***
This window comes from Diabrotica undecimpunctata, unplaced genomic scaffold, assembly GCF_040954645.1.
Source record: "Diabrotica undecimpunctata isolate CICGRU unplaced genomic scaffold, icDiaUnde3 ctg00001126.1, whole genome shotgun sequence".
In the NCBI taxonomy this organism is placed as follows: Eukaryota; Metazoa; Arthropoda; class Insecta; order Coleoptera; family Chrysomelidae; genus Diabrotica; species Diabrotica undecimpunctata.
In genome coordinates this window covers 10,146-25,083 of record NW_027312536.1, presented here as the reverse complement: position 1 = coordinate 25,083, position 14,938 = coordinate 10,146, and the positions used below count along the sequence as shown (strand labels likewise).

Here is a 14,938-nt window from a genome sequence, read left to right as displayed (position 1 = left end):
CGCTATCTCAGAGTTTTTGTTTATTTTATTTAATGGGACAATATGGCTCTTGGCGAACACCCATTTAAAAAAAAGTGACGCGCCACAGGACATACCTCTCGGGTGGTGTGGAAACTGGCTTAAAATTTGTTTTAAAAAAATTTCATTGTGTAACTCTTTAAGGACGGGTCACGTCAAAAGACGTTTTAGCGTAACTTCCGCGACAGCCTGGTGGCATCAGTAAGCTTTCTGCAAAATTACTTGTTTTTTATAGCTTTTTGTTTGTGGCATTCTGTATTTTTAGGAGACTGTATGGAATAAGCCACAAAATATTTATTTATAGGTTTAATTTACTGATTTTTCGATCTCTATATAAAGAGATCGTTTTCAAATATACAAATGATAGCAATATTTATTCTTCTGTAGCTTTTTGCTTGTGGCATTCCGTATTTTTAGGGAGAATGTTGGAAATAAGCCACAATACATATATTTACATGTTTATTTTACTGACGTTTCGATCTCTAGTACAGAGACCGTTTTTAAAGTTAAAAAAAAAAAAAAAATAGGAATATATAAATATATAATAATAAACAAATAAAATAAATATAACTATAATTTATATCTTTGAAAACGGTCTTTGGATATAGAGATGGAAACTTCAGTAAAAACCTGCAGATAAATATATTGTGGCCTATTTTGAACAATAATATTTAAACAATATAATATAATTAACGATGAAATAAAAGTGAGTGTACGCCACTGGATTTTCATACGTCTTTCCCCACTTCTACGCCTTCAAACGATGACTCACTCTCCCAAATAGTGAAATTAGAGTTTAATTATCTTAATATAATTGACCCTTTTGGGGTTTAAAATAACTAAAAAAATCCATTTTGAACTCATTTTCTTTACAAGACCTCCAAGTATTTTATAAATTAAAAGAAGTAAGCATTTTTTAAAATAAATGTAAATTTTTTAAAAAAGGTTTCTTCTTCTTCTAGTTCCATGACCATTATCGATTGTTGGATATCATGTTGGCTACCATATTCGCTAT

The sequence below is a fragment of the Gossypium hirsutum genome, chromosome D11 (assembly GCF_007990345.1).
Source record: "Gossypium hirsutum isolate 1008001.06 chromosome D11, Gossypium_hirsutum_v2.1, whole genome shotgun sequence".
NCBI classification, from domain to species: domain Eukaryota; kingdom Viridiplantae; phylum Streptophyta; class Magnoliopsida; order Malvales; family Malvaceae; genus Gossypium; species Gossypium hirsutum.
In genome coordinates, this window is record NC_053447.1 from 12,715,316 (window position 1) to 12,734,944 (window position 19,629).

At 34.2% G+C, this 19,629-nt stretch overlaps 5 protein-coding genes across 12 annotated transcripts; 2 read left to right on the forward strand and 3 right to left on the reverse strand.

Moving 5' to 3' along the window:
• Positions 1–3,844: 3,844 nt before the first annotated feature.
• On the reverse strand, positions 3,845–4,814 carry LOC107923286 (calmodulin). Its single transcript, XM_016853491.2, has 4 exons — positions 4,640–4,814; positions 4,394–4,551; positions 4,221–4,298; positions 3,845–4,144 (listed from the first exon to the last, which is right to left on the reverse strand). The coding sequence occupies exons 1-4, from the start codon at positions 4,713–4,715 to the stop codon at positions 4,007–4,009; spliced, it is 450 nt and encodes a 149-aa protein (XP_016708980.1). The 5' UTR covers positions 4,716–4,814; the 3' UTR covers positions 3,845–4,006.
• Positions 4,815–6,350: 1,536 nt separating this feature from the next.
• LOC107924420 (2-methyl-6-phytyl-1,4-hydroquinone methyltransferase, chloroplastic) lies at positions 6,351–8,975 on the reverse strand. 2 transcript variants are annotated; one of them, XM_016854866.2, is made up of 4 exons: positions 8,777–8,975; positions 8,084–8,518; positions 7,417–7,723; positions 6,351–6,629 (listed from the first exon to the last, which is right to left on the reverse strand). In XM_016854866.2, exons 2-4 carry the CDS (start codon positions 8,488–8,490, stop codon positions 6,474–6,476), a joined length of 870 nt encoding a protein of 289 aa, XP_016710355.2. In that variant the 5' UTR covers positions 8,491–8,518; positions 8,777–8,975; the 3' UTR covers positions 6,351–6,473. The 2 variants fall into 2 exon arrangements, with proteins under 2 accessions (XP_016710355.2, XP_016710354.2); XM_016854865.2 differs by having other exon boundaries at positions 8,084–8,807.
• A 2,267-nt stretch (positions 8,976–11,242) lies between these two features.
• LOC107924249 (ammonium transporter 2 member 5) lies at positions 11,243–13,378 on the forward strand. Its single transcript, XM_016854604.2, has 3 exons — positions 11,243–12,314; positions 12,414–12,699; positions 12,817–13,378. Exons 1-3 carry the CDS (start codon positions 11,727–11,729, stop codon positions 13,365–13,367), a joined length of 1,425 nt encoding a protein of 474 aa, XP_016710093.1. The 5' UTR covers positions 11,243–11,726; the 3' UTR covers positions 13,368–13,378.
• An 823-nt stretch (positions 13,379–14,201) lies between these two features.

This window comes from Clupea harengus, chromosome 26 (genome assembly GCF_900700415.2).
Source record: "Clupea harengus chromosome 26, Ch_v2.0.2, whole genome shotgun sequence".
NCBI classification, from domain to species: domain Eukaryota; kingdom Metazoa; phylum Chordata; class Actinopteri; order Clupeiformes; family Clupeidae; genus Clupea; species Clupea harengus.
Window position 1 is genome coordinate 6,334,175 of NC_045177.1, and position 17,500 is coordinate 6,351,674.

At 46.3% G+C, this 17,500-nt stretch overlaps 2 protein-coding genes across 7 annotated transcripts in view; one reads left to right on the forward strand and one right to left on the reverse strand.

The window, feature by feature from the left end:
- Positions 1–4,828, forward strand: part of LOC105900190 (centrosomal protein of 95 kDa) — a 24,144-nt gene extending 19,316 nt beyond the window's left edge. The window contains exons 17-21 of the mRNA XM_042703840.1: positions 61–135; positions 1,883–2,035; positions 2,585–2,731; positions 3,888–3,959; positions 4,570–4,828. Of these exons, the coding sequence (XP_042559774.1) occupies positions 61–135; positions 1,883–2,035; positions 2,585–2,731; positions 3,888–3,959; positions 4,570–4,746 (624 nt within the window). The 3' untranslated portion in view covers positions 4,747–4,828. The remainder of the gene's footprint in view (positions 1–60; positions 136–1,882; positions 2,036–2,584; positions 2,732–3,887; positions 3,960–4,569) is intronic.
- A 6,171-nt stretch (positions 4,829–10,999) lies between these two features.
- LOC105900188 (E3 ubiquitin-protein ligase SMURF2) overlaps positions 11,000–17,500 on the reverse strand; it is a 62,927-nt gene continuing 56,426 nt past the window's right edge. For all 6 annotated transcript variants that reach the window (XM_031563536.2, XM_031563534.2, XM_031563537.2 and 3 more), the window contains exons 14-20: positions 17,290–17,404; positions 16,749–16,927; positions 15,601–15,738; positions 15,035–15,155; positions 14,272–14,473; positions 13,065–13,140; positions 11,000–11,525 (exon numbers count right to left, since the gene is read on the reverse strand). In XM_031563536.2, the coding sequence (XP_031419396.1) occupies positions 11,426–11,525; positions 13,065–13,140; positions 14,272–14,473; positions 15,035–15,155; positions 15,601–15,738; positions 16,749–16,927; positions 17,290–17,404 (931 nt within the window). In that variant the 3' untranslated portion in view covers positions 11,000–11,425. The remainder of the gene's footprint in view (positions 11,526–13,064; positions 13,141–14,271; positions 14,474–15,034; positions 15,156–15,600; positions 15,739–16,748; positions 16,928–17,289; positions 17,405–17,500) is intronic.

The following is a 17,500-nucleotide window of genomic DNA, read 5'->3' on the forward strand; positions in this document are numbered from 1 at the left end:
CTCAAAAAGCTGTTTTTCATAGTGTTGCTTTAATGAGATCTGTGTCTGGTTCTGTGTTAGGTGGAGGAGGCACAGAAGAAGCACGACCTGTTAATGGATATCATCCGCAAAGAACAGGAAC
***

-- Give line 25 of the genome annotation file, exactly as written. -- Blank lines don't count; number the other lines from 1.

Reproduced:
The window, feature by feature from the left end: